Connection general header controls whether or not the network connection stays open after the current transaction finishes. If the value sent is
keep-alive, the connection is persistent and not closed, allowing for subsequent requests to the same server to be done.
Connection-specific header fields such as
Connection and Keep-Alive (en-US) are prohibited in HTTP/2. Chrome and Firefox ignore them in HTTP/2 responses, but Safari conforms to the HTTP/2 spec requirements and won’t load any response which contains them.
Except for the standard hop-by-hop headers (Keep-Alive (en-US), Transfer-Encoding (en-US), TE (en-US),
Connection, Trailer (en-US), Upgrade (en-US), Proxy-Authorization (en-US) and Proxy-Authenticate (en-US)), any hop-by-hop headers used by the message must be listed in the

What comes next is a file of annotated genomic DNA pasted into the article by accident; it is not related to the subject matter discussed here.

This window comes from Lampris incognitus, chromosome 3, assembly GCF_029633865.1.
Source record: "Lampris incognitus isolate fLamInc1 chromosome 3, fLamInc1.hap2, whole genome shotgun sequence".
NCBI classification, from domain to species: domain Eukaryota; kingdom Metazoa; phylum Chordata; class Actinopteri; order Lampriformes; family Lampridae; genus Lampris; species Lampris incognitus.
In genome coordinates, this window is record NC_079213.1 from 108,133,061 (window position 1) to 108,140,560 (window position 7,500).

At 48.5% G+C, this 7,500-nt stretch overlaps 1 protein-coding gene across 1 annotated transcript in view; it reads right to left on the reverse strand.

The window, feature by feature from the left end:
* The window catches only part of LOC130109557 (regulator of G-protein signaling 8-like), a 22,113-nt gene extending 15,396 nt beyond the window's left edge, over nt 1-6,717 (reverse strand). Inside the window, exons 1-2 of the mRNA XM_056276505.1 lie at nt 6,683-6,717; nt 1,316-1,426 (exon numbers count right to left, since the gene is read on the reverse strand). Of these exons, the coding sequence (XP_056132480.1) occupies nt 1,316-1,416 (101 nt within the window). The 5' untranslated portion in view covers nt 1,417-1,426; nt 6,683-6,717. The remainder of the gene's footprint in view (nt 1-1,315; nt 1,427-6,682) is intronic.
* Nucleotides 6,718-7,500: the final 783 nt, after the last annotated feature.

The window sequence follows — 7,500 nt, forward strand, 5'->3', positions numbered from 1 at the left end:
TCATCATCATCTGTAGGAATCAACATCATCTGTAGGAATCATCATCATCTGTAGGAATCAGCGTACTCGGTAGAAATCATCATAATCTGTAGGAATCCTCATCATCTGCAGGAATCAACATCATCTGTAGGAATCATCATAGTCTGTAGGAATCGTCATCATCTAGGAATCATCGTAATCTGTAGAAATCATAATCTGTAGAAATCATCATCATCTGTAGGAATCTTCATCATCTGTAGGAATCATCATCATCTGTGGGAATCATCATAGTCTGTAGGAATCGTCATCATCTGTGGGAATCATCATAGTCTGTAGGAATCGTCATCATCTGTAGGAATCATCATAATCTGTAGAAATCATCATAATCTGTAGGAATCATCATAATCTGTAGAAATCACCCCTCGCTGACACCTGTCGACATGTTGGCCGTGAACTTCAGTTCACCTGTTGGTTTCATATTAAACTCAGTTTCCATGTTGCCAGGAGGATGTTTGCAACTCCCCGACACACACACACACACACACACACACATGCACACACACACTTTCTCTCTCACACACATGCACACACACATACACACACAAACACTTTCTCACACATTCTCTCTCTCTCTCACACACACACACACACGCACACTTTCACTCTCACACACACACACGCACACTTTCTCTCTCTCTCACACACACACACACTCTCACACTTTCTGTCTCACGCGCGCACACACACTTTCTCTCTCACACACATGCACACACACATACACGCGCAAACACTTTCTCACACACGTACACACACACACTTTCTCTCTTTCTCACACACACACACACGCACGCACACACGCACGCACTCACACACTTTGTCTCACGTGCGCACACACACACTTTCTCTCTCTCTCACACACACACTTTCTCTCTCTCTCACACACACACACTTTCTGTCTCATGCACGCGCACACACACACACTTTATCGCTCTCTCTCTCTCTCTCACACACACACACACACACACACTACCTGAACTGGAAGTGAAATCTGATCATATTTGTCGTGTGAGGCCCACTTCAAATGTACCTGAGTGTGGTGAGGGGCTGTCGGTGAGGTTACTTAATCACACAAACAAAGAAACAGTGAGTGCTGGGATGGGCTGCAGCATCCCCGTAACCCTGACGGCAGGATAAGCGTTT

Connection header, so that the first proxy knows it has to consume them and not forward them further. Standard hop-by-hop headers can be listed too (it is often the case of Keep-Alive (en-US), but this is not mandatory).
|Header type||General header (en-US)|
|Forbidden header name||yes|
Connection: keep-alive Connection: close
- Indicates that either the client or the server would like to close the connection. This is the default on HTTP/1.0 requests.
- any comma-separated list of HTTP headers [Usually
- Indicates that the client would like to keep the connection open. Having a persistent connection is the default on HTTP/1.1 requests. The list of headers are the name of the header to be removed by the first non-transparent proxy or cache in-between: these headers define the connection between the emitter and the first entity, not the destination node.
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